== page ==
The town has been out of flour and butter this last week. Fortunately the bakers have evidently had a supply, as the bread issue has continued. The voluntary ration of Sir Yapp Mamma has pinned up beside the fireplace in the kitchen and we were counting up at teatime to see if we had kept within it. We found we had kept well within the limit in everything except perhaps sugar. It looks as if Rhondha (I can’t remember how he spells his name, but that doesn’t look right) would have to face compulsory rationing, much as he wished to avoid it… Stornoway, 24th November. 1917

Extract from letter from Mr Gibson to Jean Gibson 14th November 1917

This week’s letter from Mr Gibson includes some updates on local lads who are away at war and the poor state of the ration supplies in the town. There is news of a scarlet fever outbreak that the schools have had to close for, and Mr Gibson, or rather, Barrie, mentions how he thinks the islanders might have learned to cut peats! The next in our series of letters from the W.J. Gibson collection held by Museum nan Eilean. Please get in touch if you have any comments: archives@cne-siar.gov.uk

Jean dear,

We got your letter yesterday morning & I had the pleasure of having it read to me in bed.  You will by this time have got the Nat. Phil. exam off your mind.  I hope it wasn’t very bad.  We noted your “spotter” in the Zoo and its result.  What kind of things did they give you to identify?  We are looking forward with interest to hear how the essay got on.  If you get any home exercises in your English that deal with the features of Shakespeare’s Age you will find a mine of information in “Shakespeare’s England” a book publd. in connection with his centenary & sure to be in the University Library.  The enclosed cutting gives the contents of its chapters.

It must have been quite exciting getting so many of your inmates dressed and off to the Chemi. Party.  We’ll look forward to hearing about the English Class “At Home.”  By-the-way, have you seen Mr. Taylor this session yet?  We want to hear how he is.

In school we’ve been busy this week getting our exam. results gathered and marks made up; reports go out next week.  On Weds. Evening we had Sheriff Dunbar’s lecture on “George Borrow”.  It was in the Free English Church hall and there was a good turnout – at least as these things go in Stornoway – of about a hundred.  Everybody who was anybody was there as far as I could see.  I think I mentioned I was in the chair.  We made a fair sum but about a fourth of it has to go to the Government in the form of duty, a literary lecture (charming idea!) being regarded by the authorities as an “entertainment”.

About an hour before we started out for the lecture B’lann’s brother (whose sister you were all seeing off for “munitions”, came in to see us.  He is home on leave after having been gassed and slightly wounded.   He is almost better though his eyes are still affected.  Mr. Conning has this week got word of the death of wounds of one of his boys who was in the Canadians – John, I think.  A number of casualties were intimated in Story. this last week.  We had been remarking that Lewis had had few for some time back.

Mrs. Tait was up seeing us on Friday evening & had supper.  It was a wild stormy night, & I saw her home.  Mr. Tait is getting the work under weigh [sic] again, and discovering how little Latin they know after their long rest.   Next week we’ll be having the Thanksgiving holiday.  The weather unfortunately remains very wet and broken.  There is still quite a lot of scarlet fever in the island and a number of schools are closed.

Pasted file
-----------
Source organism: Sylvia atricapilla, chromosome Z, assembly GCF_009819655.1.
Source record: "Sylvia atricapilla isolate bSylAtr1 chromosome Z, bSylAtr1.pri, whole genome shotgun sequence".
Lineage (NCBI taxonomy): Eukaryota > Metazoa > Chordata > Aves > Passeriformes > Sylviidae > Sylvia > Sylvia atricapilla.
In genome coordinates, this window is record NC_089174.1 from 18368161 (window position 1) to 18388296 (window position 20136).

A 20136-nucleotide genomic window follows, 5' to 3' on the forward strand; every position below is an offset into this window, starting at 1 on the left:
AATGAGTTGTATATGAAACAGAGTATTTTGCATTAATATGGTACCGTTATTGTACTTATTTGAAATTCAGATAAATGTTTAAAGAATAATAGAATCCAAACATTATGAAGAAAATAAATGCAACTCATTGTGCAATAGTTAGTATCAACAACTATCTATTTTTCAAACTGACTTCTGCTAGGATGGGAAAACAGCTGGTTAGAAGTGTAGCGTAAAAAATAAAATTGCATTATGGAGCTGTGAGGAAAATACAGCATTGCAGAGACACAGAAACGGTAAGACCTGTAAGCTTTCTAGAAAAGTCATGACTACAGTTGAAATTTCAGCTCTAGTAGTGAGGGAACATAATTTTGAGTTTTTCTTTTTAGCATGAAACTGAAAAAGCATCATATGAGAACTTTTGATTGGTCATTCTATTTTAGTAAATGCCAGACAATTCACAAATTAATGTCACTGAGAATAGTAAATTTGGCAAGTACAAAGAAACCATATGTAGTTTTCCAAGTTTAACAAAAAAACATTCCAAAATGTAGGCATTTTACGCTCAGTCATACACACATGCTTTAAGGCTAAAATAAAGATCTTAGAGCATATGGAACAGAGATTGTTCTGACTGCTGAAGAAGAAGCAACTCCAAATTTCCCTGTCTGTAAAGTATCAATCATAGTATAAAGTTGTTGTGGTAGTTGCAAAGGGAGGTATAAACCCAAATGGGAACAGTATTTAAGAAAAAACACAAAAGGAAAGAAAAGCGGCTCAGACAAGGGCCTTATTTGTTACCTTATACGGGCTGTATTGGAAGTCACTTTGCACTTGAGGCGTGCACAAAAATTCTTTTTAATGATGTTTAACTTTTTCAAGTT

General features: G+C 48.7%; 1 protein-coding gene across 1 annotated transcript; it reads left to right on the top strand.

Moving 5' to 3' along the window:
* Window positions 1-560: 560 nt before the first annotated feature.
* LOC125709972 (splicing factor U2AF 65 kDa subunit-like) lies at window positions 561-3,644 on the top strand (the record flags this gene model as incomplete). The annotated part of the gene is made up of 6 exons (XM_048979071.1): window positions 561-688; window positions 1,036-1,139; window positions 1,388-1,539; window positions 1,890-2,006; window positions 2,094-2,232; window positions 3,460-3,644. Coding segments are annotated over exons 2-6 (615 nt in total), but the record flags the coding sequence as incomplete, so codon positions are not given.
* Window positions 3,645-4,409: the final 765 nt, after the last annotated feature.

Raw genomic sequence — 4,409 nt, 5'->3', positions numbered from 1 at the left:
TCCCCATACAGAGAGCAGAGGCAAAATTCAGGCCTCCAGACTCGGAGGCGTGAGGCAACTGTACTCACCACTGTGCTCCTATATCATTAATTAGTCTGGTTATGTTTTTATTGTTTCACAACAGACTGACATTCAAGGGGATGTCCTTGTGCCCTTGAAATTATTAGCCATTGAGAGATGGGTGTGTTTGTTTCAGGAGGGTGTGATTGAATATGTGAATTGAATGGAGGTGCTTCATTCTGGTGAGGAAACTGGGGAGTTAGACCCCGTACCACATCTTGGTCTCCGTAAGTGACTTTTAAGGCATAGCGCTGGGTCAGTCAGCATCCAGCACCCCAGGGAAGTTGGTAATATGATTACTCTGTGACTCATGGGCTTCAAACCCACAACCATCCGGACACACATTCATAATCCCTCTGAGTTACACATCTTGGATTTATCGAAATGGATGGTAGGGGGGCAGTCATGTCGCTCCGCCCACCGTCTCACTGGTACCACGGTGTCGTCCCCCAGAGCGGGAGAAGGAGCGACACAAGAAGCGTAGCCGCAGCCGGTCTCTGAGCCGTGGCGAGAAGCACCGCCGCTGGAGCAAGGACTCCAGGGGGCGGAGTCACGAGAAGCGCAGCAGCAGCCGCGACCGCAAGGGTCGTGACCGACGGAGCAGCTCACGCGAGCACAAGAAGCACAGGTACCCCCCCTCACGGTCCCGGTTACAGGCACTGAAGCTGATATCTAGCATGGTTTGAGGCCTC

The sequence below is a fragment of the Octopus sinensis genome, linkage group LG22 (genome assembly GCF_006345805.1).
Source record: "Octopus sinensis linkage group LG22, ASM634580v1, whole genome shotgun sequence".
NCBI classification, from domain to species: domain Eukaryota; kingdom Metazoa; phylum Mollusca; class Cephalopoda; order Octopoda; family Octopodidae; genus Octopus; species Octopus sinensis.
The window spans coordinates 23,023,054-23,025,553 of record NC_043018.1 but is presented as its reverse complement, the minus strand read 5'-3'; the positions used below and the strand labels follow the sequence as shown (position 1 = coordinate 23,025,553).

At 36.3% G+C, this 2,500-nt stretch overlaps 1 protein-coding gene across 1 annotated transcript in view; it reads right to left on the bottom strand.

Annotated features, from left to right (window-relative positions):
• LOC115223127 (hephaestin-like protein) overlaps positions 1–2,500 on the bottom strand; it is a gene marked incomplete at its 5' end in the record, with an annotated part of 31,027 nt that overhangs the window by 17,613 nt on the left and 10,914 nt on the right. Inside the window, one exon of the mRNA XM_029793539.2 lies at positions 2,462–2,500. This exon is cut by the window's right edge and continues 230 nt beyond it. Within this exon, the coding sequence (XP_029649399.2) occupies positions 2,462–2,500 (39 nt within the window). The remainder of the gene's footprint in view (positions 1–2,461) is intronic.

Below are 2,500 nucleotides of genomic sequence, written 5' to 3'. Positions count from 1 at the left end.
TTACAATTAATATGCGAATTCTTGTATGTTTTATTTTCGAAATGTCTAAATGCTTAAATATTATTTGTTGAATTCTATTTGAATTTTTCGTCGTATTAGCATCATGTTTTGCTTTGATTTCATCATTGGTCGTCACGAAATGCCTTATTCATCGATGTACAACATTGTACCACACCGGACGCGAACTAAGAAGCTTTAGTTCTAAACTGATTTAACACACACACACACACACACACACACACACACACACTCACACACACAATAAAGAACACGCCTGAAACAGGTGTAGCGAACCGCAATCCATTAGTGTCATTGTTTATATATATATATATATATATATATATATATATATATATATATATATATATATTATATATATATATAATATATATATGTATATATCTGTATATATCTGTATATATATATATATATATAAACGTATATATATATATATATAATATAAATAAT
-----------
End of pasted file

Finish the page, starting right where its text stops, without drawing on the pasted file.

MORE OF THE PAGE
We had a letter this morning from Wm. P. Macleod, from Mesopotamia.  He wrote in a wonderfully cheery strain in spite of the climate.  Poor lad, he had not yet learned of Dawtie’s death.

I have just been telling Mamma the things I have been writing about and it turns out she had already told you about some of them.  We were at the Parish Church this morning and Mr. Jenkins intimated that Mr. Menzies had reached London yesterday.  They were afraid that he might be delayed in Salonika for some considerable time, but things turned out better than expected.  It is good that Mrs. Menzies won’t have to wait longer for him.  Mrs. M. had seen Bessie in Glasgow and had seen over the hostel.  Mr. Clark and Ellis were in after church and gave us their news.   Mr. Wm. J Clarke has been ill in bed all last week but is getting on favourably.   I was in seeing him on Saturday afternoon.  Bessie got back home last night and I hear is looking well.  I was glad to hear from him that Marion is liking the hostel well.  Miss Souter seems to be very nice to her.

We have been spending the Sunday evening in the usual way – reading at the study fire.  Barrie is reposing very peacefully on the hearth rug and blessing that old Norse viking who first taught the Lewismen how to use peats; “s’nice man!” he says.

The town has been out of flour and butter this last week.  Fortunately the bakers have evidently had a supply, as the bread issue has continued.  The voluntary ration of Sir Yapp Mamma has pinned up beside the fireplace in the kitchen and we were counting up at teatime to see if we had kept within it.  We found we had kept well within the limit in everything except perhaps sugar.  It looks as if Rhondha (I can’t remember how he spells his name, but that doesn’t look right) would have to face compulsory rationing, much as he wished to avoid it.

Now I think I have given you all the news.

With love from both, Papa

Ref: 1992.50.64ii/L14

Transcribed by Vivienne Parish, Museum Visitor Assistant

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